by Mowahid H. Shah
When Mustapha Kemal, later known as Ataturk, was posted as a young Ottoman
army officer to Macedonia, he refused a monetary tribute from the locals,
telling his colleagues that he is a man of tomorrow. He knew early on, as the
saying goes, that no amount of riches could atone for poverty of character.
Talk about Pakistan's problems often centers around a multi-layered crisis:
the crisis of governance, of leadership, of legitimacy, of economy, and so on.
Perhaps not enough attention is being paid to the question of character.
Opportunistic pragmatism, mendacity, inconstancy, and the pursuit of the
immediate gain drive the impulses of the modern jungle.
A watchdog group in Washington, the Center for Public Integrity, has
released a study, The Buying of the President 2000, connoting that the
nations highest offices are amenable to easy subornation by the largest donors.
Senator Russell Feingold of Wisconsin described this to ABC News as legalized
During Clinton's impeachment crisis, some of his frothy supporters had the
temerity to suggest that character did not matter, but performance did. If
accepted at face value, this validates the values of harlotry and not of
leadership. In fact, the great American humorist, Mark Twain, described the
U.S. Congress as Americas only native criminal class.
Back in Pakistan, not much has changed. The predecessors continue to get
hounded by their successors, with the judiciary ready to give benediction to all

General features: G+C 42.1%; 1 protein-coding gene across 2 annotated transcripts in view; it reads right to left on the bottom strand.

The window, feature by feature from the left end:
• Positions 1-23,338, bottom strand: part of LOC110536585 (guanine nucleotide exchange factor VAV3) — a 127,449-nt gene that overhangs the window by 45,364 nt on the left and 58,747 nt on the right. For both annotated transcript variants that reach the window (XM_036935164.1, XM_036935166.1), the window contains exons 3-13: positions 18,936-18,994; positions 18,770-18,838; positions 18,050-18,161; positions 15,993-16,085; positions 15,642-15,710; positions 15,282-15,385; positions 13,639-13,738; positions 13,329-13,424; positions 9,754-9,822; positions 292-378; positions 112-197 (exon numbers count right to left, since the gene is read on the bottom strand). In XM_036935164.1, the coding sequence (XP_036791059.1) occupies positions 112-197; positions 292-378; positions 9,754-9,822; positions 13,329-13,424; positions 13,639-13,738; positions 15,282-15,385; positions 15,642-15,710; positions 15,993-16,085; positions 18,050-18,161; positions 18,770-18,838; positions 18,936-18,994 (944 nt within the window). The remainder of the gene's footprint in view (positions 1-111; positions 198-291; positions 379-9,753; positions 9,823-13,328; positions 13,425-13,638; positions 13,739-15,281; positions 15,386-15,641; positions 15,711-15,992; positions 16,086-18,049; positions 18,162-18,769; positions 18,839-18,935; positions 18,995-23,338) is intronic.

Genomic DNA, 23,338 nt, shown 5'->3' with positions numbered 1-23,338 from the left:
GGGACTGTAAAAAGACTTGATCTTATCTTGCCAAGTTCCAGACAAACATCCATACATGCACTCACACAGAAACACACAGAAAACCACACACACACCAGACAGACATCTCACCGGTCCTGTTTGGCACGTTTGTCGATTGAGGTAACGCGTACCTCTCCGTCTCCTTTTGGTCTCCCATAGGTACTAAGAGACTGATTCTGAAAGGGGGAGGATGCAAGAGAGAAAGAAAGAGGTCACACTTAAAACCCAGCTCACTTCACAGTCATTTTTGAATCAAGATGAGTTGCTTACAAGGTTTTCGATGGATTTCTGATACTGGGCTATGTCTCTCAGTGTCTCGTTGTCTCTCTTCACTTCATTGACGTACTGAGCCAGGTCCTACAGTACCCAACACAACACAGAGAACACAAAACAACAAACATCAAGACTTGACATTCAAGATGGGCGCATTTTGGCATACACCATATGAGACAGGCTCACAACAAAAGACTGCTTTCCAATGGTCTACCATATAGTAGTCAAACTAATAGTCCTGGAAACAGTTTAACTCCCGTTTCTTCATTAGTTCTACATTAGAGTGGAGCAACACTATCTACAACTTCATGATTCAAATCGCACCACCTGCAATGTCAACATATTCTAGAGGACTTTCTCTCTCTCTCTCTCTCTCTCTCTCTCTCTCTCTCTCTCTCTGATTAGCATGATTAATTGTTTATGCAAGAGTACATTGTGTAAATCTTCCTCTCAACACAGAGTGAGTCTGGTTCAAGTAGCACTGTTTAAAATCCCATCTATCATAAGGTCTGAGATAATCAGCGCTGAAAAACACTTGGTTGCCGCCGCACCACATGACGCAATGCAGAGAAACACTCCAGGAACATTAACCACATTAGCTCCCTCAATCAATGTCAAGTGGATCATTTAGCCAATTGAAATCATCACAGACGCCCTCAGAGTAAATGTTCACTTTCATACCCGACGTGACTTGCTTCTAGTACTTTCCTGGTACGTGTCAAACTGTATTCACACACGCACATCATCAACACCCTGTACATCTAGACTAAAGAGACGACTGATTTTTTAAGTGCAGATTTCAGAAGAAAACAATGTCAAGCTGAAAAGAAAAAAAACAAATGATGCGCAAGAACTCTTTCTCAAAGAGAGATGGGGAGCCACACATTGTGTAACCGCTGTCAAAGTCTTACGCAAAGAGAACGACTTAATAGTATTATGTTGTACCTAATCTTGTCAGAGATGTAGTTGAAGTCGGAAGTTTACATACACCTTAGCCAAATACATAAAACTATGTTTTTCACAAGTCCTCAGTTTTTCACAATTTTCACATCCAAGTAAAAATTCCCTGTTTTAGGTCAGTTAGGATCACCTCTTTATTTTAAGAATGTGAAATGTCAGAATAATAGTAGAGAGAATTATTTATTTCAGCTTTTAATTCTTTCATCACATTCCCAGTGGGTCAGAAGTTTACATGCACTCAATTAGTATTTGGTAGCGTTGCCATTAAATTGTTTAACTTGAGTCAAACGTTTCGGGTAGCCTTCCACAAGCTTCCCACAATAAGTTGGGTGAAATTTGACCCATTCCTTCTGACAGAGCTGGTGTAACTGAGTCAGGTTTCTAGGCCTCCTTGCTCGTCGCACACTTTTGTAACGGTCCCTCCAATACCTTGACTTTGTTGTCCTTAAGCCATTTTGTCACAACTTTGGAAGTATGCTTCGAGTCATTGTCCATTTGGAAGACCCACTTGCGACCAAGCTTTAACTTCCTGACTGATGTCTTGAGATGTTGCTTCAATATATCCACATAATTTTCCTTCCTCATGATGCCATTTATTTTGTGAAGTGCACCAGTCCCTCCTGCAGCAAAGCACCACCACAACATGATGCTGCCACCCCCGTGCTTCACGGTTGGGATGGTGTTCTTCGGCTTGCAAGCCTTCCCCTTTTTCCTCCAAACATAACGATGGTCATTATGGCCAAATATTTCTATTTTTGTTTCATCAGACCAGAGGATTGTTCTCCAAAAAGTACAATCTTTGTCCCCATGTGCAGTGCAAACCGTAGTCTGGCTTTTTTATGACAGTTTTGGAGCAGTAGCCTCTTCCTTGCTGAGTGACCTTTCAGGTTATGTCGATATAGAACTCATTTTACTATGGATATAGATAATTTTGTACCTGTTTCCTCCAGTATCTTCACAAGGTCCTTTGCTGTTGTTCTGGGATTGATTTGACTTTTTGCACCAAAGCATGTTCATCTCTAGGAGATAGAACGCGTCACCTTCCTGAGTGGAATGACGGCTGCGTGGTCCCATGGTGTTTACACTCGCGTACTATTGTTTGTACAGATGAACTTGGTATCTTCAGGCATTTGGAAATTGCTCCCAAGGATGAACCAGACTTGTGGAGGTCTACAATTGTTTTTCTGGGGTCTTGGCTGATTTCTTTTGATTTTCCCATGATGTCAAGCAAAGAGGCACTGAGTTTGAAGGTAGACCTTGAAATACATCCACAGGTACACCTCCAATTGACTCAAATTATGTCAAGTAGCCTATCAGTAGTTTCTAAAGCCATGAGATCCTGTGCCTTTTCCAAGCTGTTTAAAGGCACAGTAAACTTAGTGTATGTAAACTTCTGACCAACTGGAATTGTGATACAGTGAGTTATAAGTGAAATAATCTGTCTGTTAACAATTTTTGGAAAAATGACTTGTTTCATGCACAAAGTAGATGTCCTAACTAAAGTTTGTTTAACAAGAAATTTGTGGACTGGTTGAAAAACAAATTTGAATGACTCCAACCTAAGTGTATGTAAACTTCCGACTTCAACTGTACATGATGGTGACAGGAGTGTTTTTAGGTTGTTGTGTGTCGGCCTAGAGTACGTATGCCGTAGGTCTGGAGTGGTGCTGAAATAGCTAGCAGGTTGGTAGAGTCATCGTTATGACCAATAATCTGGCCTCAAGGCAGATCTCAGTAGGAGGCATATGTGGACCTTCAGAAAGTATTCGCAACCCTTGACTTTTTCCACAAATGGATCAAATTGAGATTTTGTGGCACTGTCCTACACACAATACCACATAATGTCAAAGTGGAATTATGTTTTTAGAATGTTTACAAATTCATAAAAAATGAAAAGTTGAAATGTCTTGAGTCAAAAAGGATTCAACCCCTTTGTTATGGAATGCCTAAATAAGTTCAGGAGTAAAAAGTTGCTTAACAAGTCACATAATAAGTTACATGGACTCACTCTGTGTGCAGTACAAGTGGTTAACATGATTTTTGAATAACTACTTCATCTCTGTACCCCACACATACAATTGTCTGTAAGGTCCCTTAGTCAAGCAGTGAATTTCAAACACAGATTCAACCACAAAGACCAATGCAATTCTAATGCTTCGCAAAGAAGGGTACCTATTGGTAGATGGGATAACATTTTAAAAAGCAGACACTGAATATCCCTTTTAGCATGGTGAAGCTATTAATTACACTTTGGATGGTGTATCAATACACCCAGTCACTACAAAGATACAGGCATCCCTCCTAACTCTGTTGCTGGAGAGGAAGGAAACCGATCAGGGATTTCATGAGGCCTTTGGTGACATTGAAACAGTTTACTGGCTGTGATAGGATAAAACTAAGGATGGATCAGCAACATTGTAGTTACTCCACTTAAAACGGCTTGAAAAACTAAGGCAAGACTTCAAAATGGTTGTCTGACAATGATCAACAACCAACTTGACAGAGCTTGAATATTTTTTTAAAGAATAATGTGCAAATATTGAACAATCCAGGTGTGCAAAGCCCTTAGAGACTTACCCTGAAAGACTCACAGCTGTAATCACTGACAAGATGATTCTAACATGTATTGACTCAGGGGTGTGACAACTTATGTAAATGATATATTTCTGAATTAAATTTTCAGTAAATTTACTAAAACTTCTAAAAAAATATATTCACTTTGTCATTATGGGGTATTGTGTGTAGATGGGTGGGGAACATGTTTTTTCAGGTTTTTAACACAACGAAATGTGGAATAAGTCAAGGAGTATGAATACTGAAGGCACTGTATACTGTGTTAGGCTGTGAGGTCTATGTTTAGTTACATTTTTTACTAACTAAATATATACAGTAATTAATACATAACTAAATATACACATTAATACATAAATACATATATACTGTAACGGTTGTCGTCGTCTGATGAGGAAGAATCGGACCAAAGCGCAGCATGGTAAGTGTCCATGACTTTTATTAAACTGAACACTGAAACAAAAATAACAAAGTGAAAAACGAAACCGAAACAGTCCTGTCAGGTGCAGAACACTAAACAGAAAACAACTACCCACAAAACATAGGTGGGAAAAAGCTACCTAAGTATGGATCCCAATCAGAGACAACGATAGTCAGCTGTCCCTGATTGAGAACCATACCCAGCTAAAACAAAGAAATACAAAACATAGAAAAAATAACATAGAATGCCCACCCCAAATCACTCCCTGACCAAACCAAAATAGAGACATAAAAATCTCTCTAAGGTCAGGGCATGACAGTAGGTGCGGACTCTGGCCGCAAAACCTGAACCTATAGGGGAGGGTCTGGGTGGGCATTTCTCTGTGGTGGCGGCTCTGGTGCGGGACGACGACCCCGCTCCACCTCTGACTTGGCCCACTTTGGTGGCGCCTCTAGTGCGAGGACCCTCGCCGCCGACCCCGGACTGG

and sundry on the throne. Switching loyalties, the professional courtiers
predictably cling to the new chair-occupants, all under the garb of patriotism,
of course. Yesterdays enemies are now threatening to become todays allies
(PPP and PML) and the same recycled faces are popping up under new labels.
Judges, journalists, clergy, and the military-cum-bureaucratic elites scream for
more and quicker accountability (read bloody) for others while exempting
Can nations be built without building character? The creation of Pakistan
is attributed to many factors. The most salient may be the least examined,
i.e., the character of the founding father, M.A. Jinnah, who did not give a damn
about Lord Mountbatten or the office of Viceroy of United India, which was
offered to him on a silver platter.
Without a grand renewal of ethical values, the nation won't have the
foundation of character to take up the challenge to be men and women of
[Mowahid H. Shah is a member of the District of Columbia bar, former law
partner of Sen. Abourezk, and a writer on international affairs.]